December 19, 1914
|Died||June 19, 2002 (aged 87)|
Century City, Los Angeles, California
|Home town||New York City City|
|Spouse(s)||Jack Skirball, 1938–1985 (his death)|
Charles Kenis, 1987–2002 (her death)
|Parent(s)||Otto Marx, Sr.|
Agnes Mosler Marx
Audrey Skirball-Kenis (born December 19, 1914– died June 19, 2002) was an American philanthropist.
Audrey Skirball-Kenis was born Audrey Marx in Birmingham, Alabama, the daughter of Otto Marx, Sr., and Agnes Mosler Marx. Her father's banking business was an early tenant of the eponymous Brown Marx Building in downtown Birmingham, Alabama.
Although raised in New York City, as the daughter of a Paris-born mother, she spoke French at home until she began school. In 1941, the day after Pearl Harbor was bombed, Audrey moved to California to join the Signal Corps.
Audrey had two brief marriages that ended in divorce before marrying film producer and real estate developer Jack Skirball. The couple were deeply involved in philanthropy, largely in support of Reform Judaism. They planned and funded the construction of the Skirball Cultural Center. Jack died in 1985, shortly before the Center opened.
In 1987 Audrey married wine importer Charles Kenis. Together they established the Audrey Skirball-Kenis Center for Plastic and Reconstructive Surgery at Cedars-Sinai Medical Center, as well as being involved in a variety of other philanthropic projects.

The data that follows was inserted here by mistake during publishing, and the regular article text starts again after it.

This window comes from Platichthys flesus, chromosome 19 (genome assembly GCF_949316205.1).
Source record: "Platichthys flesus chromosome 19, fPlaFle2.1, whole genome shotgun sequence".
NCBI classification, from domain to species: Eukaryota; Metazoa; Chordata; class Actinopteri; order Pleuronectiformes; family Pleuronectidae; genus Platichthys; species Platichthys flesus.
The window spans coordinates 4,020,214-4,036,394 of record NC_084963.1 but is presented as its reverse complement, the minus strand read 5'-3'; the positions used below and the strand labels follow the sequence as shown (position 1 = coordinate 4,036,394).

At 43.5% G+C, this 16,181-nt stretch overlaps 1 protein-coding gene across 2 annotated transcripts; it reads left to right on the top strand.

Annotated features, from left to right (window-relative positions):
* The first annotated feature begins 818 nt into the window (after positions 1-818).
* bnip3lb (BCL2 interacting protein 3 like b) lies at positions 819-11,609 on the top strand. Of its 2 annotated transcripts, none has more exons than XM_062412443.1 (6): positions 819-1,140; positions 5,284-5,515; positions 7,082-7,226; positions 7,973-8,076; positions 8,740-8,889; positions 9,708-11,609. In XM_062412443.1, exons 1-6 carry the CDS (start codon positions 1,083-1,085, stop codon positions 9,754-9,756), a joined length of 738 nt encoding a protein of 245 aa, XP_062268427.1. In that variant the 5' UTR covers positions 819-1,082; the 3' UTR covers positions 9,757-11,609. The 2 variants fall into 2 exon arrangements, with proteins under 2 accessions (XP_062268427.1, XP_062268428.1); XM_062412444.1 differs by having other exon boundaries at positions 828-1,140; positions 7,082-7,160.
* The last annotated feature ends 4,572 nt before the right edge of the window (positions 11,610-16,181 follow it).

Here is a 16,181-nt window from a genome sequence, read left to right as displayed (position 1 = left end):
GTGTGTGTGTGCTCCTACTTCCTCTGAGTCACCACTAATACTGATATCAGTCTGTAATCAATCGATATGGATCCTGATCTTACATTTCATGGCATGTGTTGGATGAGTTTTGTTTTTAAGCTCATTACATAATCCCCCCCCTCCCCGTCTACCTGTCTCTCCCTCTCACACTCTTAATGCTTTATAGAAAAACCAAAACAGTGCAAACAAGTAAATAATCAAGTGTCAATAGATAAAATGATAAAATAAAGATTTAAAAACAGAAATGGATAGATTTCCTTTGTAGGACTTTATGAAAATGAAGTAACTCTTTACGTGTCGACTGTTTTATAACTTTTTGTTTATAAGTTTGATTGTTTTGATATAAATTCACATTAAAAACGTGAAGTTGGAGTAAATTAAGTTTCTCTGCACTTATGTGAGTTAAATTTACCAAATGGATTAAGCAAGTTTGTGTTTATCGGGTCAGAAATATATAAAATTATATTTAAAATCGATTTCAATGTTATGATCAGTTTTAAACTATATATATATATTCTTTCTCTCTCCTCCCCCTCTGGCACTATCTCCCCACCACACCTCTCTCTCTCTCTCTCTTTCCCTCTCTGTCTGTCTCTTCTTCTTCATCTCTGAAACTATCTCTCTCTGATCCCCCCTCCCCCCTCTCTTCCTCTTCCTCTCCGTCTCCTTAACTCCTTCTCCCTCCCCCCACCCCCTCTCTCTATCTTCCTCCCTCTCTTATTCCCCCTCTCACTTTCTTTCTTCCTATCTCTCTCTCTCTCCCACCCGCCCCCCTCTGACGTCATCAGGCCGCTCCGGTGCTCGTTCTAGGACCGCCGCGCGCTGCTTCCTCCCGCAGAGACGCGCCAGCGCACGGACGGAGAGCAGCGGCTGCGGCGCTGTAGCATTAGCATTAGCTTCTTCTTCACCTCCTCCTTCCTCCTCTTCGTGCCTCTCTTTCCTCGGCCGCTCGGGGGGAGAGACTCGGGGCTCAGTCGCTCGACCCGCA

A long-time horse racing fan, Audrey Skirball had joined with friends in 1972 to purchase a thoroughbred, then established the 3 Plus U Stable, which became quite successful. Charles Kenis joined his new wife in this pursuit and became a founder and eventually director emeritus of the Thoroughbred Owners of California.
Audrey and Charles founded the non-profit Audrey Skirball-Kenis Theater Projects (ASK) in West Los Angeles. Audrey did not actively manage ASK, but Charles served as president of ASK's board of trustees.
In 1990, Audrey and Charles, through ASK, made a highly publicized donation of $500,000 to the Los Angeles Arts Festival's theater and performance programs. The donation saved the festival from closing, and was ceremonially accepted in the Los Angeles mayor's office by Peter Sellers, the festival's director.
Soon, ASK emerged with a reputation as Los Angeles' primary funder of small new theatrical projects. In 2000, ASK spent and gave a total of $1.8 million to charitable activities.
- "Birth/death record search results forAudrey Marx (Skirball) Kenis". FamilySearch.org. Retrieved February 23, 2020.
- "Birmingham Wiki article about the 'Brown Marx Building'". bhamwiki.com. Retrieved February 23, 2020.
- Article in the Thoroughbred Times
- "DEATHS (AUDREY SKIRBALL-KENIS, 87, philanthropist)". Orlando Sentinel. June 21, 2002. Retrieved February 23, 2020.
- Obituary of Charles Kenis
- Audrey Skirball-Kenis, Philanthropist, 87, Dies (Associated Press, June 25, 2002)
- Turmoil and uncertainty rock an L.A. art mainstay, L.A. Weekly, June 14–20, 2002
- "3 Plus U adds up to success". Thoroughbred Times.com. February 24, 2001. Retrieved July 11, 2007.